“Old friends, old friends, sat on their park bench like bookends.”
When I was in college, my summer job was working as an interpreter at a living history farm in Bozeman, Montana. Looking back, I could not imagine myself landing a better job than this – dressing up as a circa 1900 woman, cooking on a wood stove, talking to visitors, learning how to crochet and embroider and sew on a treadle machine, getting to try a huge array of interesting vegetables from an ever-expanding heritage garden, and, best of all, learning from the bottomless well of knowledge that was our volunteer base. We had everything from blacksmiths to gardeners, spinners and weavers and musicians, all historians of sorts, all (or mostly) lovely, wise, fascinating people.
My favourite days on the farm were usually Saturdays, particularly early in the season when it was still a bit chilly. If it was raining out, the house would be dark (no electricity!) and visitors rarely came down the wooden sidewalk. Those were the days when I would build up the fire in the wood stove, make a big pot of cowboy coffee, and sit around the table with my boss, Dave Kinsey, and one of my very favourite ladies, Karen James. I was only a teenager, but they never, ever made me feel small. We would talk about the farm, Western history, our town, our lives, local politics, and so on. And, usually, Karen would bring a truly magnificent coffee cake. We’d sit there, cozy and pleasant, eating piece after piece of this sinfully buttery cake covered in sugary walnuts and cinnamon. We’d drink gallons of coffee, ignoring the grounds sinking to the bottom of our cups as we topped up and poked the fire. I know it sounds funny and a little naughty that I loved those peaceful mornings when nobody would come around the house looking for a tour! But it was those sweet friendships we were forging that I found myself looking forward to all week, and missing when the job was over for another summer.
A few years later, when I was working for Heartland Truly Moving Pictures in downtown Indianapolis, I formed similar bonds with many of the staff. I still remember when Kevin Swiontek would poke his head in my office nearly every morning with the same single worded question: “Coffee?” He’d usually accompany the query with a gesture of drinking a cup. I would smile, grab my purse, and join the group that also usually included my friends Claire Brosman and Kristi Gross as we walked across the street to Nordstrom’s coffee shop. Somehow, we all needed those few moments of camaraderie at the start of our long days, just a short break to get a breath of fresh air and ask how everyone’s weekends went. It brought us closer as friends and co-workers. And if it was a good day, or perhaps a particularly bad day, I would treat myself to Nordstrom’s “old-fashioned” coffee cake, which was the closest confection I’ve ever had, before or since, to Karen’s wonderful cake. This one was probably factory made, but still buttery, rich, and sweet with nuts and cinnamon. So the same comfortable association lived on, even in another time and another city.
Now, I am back in Indianapolis, as you know. Things have not been easy for me, or our family, and we are still scratching our heads a bit as to what to do next. The downtown Nordstrom store and its coffee shop are sadly gone, and none of my old colleagues work for Heartland anymore, anyway. Back in Bozeman, I hear that the Tinsley Living History Farm is running a bit more efficiently, probably for the best! But it means less time to sit and enjoy a few peaceful moments in an old wooden house with friends.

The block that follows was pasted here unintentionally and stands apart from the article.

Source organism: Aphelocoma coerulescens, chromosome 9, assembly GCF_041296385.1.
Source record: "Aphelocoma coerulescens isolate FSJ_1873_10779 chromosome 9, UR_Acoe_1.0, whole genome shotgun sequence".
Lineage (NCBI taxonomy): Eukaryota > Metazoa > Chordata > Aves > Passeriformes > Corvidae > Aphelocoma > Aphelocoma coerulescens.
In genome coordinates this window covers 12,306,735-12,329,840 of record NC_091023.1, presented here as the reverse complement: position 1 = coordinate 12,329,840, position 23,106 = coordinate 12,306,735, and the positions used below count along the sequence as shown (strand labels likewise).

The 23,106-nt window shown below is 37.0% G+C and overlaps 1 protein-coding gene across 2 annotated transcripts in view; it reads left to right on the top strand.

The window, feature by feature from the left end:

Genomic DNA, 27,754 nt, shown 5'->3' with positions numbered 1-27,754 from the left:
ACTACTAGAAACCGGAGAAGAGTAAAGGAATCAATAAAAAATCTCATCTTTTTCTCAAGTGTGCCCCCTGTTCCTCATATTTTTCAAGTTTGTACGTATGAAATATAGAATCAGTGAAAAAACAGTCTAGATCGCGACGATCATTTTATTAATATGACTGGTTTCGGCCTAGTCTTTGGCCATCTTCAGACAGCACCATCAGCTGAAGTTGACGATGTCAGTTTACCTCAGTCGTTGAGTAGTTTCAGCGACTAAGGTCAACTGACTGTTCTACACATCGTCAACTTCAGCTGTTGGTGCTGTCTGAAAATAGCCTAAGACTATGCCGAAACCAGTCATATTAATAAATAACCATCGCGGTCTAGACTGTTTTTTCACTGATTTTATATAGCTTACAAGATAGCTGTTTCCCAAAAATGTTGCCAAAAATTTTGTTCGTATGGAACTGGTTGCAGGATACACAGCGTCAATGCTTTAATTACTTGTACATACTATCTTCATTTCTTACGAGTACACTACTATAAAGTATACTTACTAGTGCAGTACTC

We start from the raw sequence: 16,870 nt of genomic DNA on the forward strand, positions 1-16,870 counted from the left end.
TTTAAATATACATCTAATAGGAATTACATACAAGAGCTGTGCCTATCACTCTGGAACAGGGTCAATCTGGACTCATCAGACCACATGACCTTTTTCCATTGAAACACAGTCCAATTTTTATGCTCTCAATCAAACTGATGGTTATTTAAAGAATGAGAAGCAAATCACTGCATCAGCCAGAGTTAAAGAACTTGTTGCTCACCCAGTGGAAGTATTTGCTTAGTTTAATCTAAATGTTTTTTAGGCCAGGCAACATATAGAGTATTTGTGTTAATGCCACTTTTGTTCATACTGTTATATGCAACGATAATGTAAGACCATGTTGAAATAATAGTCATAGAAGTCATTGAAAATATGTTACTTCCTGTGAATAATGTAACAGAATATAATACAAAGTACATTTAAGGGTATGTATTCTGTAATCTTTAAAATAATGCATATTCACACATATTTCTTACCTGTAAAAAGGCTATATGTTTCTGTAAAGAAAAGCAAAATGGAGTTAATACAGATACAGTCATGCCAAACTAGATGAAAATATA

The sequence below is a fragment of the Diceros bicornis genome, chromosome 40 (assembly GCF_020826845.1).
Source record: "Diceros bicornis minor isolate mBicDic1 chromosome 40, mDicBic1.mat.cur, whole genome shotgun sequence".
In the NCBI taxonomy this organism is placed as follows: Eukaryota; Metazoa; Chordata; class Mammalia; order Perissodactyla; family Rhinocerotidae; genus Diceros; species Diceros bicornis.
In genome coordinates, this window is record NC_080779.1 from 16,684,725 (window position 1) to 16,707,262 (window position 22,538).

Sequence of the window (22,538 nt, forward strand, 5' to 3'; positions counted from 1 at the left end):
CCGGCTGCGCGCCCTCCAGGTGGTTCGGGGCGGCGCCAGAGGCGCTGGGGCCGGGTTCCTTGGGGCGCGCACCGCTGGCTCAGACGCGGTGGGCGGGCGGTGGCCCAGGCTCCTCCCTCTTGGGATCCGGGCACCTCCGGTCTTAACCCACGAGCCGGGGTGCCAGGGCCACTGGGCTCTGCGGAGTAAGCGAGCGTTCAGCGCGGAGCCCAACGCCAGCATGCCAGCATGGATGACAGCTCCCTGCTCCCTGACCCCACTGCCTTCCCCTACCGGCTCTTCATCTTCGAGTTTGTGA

Yet, tonight, I was drawn to that coffee cake again. My Heartland (and beyond!) friend, Claire, had a birthday this weekend, and I just felt like putting together something a bit more than a card for her. We’ve both been very busy since I moved back, and haven’t had much time for peaceful moments over coffee or wine or cake… but we’re still the same old friends, nothing has changed that, and hopefully a little bit of cake will make our shared memories even sweeter. Happy Birthday, dear Claire!
From one dear friend back to another, and here is the recipe Karen shared with me years ago. Hopefully she will not mind if I pass it on to you. It’s a recipe I just feel duty bound to do by hand – from chopping the nuts to stirring the batter (which is quite thick) – but you can certainly speed things up with an electric mixer and a food processor.
Walnut Coffee Cake
1 1/2 Cups flour
2 tsp baking powder
1/2 tsp salt
3/4 Cup brown sugar
1/4 Cup softened butter or shortening
1/2 Cup milk
2 Tbls melted butter
1/2 Cup brown sugar
1 Cup walnuts, chopped
1 Tbls flour
1 tsp cinnamon
Grease a 9 in. square pan. Preheat oven to 350 degrees. Mix together the flour, baking powder, salt and brown sugar. Add the butter and milk and beat 30 strokes. Add the two eggs and beat 2 minutes. (I also put some vanilla in at this stage sometimes.)
Combine butter and sugar for topping mix, and add remaining ingredients and mix well.
Spread half of the cake batter on the bottom of greased pan. Cover with half the topping mix, then repeat layers. Bake 30 minutes or until toothpick comes out clean.
“Can you imagine us, years from today, sharing a park bench quietly?
How terribly strange to be seventy.
Old friends. Memory brushes the same years, silently sharing the same fears.”
– “Old Friends” by Simon and Garfunkel